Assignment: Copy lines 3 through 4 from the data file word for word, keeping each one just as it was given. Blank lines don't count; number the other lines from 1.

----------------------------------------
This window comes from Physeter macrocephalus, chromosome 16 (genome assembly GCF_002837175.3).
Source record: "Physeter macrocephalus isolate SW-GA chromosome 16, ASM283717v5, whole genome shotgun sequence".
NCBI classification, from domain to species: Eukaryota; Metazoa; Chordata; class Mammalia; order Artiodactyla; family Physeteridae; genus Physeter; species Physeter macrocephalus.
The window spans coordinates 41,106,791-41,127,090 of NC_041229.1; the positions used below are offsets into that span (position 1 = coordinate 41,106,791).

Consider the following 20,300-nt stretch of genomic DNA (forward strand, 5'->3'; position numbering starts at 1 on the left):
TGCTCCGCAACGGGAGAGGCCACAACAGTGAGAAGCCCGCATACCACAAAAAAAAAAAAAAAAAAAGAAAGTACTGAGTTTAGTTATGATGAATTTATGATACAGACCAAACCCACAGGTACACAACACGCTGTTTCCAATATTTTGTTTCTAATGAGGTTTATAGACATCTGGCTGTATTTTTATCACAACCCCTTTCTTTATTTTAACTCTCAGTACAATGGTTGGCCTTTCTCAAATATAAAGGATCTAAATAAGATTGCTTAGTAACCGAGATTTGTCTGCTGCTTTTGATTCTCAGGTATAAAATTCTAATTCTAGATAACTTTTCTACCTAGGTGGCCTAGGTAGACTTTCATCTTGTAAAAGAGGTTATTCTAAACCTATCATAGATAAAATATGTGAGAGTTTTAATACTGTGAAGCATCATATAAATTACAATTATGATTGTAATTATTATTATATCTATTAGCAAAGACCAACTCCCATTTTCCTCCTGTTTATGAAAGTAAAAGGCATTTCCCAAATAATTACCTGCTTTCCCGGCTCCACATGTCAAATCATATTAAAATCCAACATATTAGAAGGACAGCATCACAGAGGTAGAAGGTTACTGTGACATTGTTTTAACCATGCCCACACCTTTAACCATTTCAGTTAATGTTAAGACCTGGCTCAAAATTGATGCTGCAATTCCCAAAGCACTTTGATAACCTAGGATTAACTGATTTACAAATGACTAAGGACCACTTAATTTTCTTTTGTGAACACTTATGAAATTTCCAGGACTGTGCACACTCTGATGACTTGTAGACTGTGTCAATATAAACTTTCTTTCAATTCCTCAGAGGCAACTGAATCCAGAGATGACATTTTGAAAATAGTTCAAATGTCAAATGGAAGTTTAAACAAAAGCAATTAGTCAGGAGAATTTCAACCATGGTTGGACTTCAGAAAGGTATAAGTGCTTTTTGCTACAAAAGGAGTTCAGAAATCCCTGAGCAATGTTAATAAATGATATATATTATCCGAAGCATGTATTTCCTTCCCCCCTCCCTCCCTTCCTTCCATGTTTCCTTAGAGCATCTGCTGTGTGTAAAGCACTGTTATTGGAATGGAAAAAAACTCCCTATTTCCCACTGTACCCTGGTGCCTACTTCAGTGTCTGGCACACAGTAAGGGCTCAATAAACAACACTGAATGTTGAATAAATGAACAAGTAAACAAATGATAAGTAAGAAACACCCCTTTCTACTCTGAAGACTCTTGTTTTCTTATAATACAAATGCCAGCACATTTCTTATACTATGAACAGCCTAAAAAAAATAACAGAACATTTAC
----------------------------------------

NCBI classification, from domain to species: Eukaryota; Metazoa; Chordata; class Mammalia; order Artiodactyla; family Physeteridae; genus Physeter; species Physeter macrocephalus.
The window spans coordinates 41,106,791-41,127,090 of NC_041229.1; the positions used below are offsets into that span (position 1 = coordinate 41,106,791).